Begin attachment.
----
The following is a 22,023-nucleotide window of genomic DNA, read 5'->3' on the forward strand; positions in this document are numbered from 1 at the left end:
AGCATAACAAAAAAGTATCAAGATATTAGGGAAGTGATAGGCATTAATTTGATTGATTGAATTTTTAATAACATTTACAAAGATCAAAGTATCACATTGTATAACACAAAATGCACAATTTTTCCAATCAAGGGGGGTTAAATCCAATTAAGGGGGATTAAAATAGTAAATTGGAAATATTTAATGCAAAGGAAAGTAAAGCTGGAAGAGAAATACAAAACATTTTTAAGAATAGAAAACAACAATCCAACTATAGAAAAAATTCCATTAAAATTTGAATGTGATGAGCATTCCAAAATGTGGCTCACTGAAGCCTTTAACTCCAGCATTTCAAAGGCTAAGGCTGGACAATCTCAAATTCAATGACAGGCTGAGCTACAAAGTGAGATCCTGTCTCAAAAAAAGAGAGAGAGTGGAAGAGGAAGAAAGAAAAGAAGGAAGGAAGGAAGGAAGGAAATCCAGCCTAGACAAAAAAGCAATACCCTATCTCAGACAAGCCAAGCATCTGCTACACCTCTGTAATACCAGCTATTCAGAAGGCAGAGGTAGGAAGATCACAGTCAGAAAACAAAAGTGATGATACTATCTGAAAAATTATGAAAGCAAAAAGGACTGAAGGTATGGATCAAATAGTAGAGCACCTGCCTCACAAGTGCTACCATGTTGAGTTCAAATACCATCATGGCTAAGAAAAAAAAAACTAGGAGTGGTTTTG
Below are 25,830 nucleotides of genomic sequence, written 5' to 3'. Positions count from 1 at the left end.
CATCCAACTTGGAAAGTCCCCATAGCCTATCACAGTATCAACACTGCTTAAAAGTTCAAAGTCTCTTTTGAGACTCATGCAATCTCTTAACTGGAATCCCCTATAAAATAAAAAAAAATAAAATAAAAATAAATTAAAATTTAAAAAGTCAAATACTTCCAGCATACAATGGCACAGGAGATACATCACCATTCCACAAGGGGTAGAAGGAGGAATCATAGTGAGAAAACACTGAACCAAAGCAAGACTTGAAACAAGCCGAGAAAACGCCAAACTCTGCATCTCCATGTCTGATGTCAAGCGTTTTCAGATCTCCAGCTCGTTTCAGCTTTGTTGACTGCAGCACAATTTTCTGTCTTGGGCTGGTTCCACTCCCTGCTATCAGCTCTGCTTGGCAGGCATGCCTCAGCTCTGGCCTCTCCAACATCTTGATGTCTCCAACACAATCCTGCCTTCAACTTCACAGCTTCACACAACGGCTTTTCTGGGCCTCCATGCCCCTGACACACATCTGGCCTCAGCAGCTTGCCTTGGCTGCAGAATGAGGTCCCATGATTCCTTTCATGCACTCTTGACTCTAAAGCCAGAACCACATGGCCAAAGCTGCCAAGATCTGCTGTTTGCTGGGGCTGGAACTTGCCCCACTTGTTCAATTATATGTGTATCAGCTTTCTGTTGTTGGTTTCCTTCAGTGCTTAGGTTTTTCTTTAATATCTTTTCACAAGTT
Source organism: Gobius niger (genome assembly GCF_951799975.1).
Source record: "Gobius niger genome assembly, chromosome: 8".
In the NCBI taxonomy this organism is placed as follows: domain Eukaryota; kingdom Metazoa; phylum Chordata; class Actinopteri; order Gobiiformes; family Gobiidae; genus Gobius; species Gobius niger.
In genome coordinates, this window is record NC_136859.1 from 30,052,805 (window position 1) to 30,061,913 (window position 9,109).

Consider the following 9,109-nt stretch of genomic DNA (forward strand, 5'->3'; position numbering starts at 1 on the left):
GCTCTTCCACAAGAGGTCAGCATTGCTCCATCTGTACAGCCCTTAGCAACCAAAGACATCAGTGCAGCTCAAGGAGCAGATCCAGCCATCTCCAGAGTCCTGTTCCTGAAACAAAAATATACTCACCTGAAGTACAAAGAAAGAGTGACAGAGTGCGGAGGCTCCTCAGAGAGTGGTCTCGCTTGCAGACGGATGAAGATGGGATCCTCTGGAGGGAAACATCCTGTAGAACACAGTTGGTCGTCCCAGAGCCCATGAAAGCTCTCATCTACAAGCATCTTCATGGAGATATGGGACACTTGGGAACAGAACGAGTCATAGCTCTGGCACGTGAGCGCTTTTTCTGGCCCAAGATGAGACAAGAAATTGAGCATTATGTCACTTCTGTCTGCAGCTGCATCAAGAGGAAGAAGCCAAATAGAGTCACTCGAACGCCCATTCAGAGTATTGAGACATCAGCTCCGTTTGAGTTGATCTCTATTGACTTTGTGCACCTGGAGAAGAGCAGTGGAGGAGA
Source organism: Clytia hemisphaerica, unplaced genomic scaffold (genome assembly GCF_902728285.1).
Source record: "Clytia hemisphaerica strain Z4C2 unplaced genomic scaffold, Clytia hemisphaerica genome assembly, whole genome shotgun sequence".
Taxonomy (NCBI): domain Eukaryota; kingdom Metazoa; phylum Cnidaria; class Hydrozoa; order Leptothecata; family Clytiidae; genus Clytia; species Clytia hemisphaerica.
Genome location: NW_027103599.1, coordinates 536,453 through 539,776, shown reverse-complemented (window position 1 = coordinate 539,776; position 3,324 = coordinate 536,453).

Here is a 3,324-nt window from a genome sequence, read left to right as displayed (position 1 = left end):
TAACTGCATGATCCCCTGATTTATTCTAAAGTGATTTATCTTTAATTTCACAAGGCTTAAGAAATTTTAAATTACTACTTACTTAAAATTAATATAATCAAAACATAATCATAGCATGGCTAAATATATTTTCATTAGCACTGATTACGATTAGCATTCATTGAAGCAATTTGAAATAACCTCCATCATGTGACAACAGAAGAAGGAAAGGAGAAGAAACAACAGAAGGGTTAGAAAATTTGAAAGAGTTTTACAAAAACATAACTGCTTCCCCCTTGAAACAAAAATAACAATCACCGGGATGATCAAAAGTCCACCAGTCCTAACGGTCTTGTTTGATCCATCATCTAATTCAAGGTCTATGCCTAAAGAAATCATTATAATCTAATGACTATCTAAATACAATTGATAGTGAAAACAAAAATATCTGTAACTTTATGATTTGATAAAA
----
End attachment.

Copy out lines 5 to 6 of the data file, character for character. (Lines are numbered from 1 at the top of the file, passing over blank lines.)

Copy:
Source organism: Gobius niger (genome assembly GCF_951799975.1).
Source record: "Gobius niger genome assembly, chromosome: 8".